Answering some of these questions will make the sixth form /college process much more informed. The best place to find out about applications is via each institution’s website. By doing some research beforehand you can make sure that the right institutions are visited and any questions are answered. Although it is important to get a feel for each institution, there is much more to find out about; things like the content of courses, the way each subject is taught, as well as the support and pastoral side. As well as offering the right courses to support future aspirations, the chosen post-16 option must be the right fit. Post-16 applications are completed, mainly, in the Autumn term of Year 11 but is important that you look at the individual requirements of each specific institution. Open evenings are usually open to students from all year groups if you feel there is a need to visit earlier than Year 11. Many students do make initial visits in Year 10. Once applications are submitted, most institutions carry out interviews across January and February. At Crompton House there are information meetings which will be at this time.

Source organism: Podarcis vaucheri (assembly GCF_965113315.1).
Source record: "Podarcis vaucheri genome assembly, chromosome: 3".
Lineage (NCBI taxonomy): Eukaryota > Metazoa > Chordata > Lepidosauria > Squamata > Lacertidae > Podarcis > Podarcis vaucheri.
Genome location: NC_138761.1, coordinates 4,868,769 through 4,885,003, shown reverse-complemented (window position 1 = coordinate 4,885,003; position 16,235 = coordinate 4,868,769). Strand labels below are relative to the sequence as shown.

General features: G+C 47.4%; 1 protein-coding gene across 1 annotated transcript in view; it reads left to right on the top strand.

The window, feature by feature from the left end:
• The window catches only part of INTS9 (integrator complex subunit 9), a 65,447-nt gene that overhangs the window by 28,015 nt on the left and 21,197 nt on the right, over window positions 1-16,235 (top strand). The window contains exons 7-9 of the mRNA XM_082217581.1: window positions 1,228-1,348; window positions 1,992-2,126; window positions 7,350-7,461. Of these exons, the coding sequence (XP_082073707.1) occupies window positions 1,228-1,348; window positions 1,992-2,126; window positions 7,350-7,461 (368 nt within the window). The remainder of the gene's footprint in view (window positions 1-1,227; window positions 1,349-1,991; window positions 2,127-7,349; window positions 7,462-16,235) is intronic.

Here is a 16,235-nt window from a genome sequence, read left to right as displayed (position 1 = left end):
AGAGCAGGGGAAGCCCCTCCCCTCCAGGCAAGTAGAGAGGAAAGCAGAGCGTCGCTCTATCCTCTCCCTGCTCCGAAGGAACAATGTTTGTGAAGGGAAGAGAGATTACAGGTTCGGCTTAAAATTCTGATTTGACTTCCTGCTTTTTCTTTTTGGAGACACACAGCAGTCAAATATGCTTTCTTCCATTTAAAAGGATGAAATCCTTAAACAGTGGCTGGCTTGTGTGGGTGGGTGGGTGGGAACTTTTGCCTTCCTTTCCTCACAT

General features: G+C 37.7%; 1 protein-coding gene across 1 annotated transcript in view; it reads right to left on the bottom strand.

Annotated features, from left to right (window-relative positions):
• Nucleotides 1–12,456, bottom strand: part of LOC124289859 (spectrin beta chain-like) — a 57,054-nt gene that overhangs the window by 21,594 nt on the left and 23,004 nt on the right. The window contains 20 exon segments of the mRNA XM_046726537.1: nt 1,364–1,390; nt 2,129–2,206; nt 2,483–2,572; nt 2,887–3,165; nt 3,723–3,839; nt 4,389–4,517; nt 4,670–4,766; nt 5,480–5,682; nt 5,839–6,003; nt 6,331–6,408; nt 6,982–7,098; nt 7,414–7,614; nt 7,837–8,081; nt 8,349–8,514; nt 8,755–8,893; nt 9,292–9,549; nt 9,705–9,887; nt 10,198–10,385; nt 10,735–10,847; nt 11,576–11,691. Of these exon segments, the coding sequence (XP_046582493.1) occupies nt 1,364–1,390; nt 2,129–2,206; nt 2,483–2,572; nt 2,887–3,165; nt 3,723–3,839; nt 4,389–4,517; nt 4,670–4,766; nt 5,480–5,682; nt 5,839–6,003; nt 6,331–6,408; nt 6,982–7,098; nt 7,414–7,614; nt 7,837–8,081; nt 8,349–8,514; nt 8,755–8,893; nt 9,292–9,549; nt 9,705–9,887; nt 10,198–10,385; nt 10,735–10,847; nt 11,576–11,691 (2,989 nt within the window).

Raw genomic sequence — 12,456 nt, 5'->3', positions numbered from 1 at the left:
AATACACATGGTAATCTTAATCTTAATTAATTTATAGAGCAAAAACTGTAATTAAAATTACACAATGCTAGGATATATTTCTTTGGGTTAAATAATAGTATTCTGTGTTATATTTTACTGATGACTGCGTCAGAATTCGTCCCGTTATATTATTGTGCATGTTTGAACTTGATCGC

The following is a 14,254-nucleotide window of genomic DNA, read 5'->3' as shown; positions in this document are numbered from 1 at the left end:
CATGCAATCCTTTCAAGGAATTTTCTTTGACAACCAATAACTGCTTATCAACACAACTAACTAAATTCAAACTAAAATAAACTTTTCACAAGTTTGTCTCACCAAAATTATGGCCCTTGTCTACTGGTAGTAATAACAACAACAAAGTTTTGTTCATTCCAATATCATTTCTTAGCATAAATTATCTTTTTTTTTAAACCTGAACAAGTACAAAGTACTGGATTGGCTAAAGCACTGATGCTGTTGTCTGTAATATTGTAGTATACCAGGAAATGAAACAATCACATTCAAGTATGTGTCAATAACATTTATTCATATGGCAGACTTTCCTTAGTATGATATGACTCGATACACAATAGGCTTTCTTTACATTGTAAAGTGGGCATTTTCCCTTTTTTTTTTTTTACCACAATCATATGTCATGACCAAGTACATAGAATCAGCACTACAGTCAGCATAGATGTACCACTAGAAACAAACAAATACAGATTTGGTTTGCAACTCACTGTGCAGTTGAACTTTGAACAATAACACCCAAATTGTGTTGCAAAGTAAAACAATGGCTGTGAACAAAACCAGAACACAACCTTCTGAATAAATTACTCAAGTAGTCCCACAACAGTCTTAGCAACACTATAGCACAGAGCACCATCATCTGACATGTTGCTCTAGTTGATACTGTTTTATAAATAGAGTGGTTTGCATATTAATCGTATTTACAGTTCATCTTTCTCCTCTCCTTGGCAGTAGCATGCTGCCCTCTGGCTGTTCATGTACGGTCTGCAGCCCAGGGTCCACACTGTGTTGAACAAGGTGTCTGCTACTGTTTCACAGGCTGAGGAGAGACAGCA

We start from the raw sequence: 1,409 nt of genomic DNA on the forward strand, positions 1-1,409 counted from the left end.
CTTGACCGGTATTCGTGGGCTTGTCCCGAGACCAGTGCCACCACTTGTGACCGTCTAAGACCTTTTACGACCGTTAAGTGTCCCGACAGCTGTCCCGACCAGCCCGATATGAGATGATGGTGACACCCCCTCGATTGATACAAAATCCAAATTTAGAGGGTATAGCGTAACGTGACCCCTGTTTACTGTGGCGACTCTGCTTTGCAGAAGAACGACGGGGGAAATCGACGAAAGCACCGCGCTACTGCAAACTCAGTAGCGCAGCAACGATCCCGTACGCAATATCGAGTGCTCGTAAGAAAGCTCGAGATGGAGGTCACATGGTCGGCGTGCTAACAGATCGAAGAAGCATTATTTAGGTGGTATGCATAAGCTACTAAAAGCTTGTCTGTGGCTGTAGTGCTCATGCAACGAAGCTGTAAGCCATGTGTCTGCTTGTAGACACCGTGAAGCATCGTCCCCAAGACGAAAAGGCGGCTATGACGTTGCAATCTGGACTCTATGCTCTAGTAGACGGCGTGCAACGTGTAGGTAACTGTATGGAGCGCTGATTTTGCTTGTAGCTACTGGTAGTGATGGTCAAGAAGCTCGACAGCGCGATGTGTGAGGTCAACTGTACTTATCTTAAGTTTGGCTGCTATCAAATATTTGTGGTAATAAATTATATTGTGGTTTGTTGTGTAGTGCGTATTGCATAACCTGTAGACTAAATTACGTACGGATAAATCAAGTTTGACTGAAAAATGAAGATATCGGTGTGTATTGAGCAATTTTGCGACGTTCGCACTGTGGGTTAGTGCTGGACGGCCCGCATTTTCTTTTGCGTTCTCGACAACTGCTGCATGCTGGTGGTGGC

An apprenticeship is a real job, with hands-on experience, a salary and the chance to train while you work. You are treated just like all the other employees, with a contract of employment and holiday leave. If you are 16 or over, you can become an apprentice as long as you spend at least 50% of your working hours in England for the duration of the apprenticeship and you are not in full-time education.

Unlike college applications, apprenticeships are advertised at different times in the year. You will need to be registered via the national website and regularly check for updates throughout the year.

Deciding to go to university is a huge decision and should not be a ‘last thought’. This is an opportunity that may result in you leaving home and starting a ‘new life’. Undertaking a course in higher education can benefit you in a number of ways.